As luck would have it, Specialty Produce had them in stock. I jumped for joy and drove like mad woman to Specialty Produce to snatch some before the local restaurants get to them. I stocked up on a few pounds and immediately threw together a simple apple galette as soon as I got home.
Pink Pearl Apple Galette
1 lb of pink pearl apples, peeled, cored, and sliced
1 tbsp Calvados
¼ cup of brown sugar
1 tbsp of cornstarch
2 tbsps of hazelnut meal
2 tbsp of sanding sugar or turbinado sugar
For the pastry dough
¾ cup of spelt flour (if you don’t have spelt flour, you can replace with another wheat flour or all purpose flour)
½ cup of hazelnut meal
6 tbsps of butter, chopped into cubes
2 tbsp of icing sugar
pinch of salt
3-4 tbsps of ice-cold water
For the glaze
1 egg, lightly beaten for egg wash
1. Sift the flours together. To make the pastry crust, place the flours, sugar, salt, and butter in a food processor and process until the mixture resembles coarse breadcrumbs.
2. While the mixture is being processed, gradually add cold water until the dough comes together.
3. Turn the dough onto a floured surface and knead gently.
4. Wrap the dough in plastic wrap and chill for 60 minutes before rolling.
5. In a bowl, add apple slices, calvados, sugar, and cornstarch. Toss with your hands to combine. Set aside.
6. Remove the dough from the fridge. Roll it out on a lightly floured surface to a circle of about 12 inches wide and ¼ inch thick. Move the dough onto a baking sheet lined with parchment paper.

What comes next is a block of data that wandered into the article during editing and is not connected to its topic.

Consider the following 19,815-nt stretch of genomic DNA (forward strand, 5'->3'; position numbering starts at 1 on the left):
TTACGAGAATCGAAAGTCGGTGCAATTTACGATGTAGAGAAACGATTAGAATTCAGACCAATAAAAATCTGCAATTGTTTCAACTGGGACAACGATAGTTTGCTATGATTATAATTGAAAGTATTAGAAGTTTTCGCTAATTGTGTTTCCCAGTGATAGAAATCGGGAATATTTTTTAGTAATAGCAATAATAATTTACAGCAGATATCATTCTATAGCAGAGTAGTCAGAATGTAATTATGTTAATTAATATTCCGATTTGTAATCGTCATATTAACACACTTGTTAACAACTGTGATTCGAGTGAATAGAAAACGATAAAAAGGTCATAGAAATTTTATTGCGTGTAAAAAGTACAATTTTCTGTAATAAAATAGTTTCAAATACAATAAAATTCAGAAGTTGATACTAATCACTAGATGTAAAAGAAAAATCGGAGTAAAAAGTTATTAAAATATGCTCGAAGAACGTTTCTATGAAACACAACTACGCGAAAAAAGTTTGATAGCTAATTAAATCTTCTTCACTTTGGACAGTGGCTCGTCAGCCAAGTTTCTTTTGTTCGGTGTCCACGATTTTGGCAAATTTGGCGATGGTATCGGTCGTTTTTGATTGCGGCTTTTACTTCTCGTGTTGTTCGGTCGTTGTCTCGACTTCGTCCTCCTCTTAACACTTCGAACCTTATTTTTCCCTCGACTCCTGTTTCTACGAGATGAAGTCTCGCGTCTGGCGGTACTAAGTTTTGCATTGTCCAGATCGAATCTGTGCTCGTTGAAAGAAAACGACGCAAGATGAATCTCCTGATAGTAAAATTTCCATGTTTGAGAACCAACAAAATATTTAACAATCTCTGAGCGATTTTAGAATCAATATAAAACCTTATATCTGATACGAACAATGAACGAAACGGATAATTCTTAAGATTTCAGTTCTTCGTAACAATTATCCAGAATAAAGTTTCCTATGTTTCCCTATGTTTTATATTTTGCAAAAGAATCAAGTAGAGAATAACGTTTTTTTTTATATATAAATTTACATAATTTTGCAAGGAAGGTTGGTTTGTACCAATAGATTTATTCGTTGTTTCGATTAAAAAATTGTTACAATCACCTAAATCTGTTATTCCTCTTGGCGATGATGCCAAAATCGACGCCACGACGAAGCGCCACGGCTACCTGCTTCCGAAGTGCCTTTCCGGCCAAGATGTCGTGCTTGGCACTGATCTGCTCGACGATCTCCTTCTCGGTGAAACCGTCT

7. Sprinkle 2 tbsps of hazelnut meal in the center of the dough, leaving a 1 inch border.
8. Arrange the apple slices in the center of the dough leaving a one and a half inch border uncovered. Fold the dough edges over the apple, pleating it loosely and leaving the galette open in the center. Patch the dough together if it breaks. Pour the juice from the apple mixture into the galette.
9. For the glaze, beat the egg lightly with a fork. Brush the dough with the egg and sprinkle the sanding sugar over the whole galette. Refrigerate the galette for 30 minutes.
10. Preheat the oven to 350°F.
11. Remove the galette from the fridge and bake for 40-50 minutes until the pastry is golden brown and crusted with sugar, and apple slices softened. Remove the galette from the oven and let it cool on the baking sheet.
12. When ready to serve, cut the galette into eight pieces, transfer them to a serving plate, and top with vanilla ice cream.
Monday, September 26, 2016
Big Bad Breakfast by John Currence is everything I want in a breakfast cookbook and more. I was really excited to try the recipes from this cookbook given how much our family loves breakfast and needed more variety than the usual pancake, waffle, French toast, and eggs. The book is broken down into nine chapters: the welcome basket, egg, omelettes and frittatas, pancakes waffles and crepes, breakfast for dinner, cereals and grains, breakfast sandwiches, sides condiments meats and extra, and drinks/cocktails. My absolute favorite recipe from this book so far would be the shrimp and grits. The shrimp and grits were easy to make and so flavorful. I’ve tried other shrimp and grits recipes and this one has turned out the best. Other delicious recipes are the rum raisin and orange scones, German pancakes, and peach lassi. I’ve already bookmarked the crispy rice Elvis treats, honey buns, monkey bread, fig preserve, and spicy bacon onion jam to try next. Besides the delicious recipes, Ed Anderson’s beautiful photography makes every picture drool worthy. If breakfast is the most important meal of your day, Big Bad Breakfast is the perfect book for you.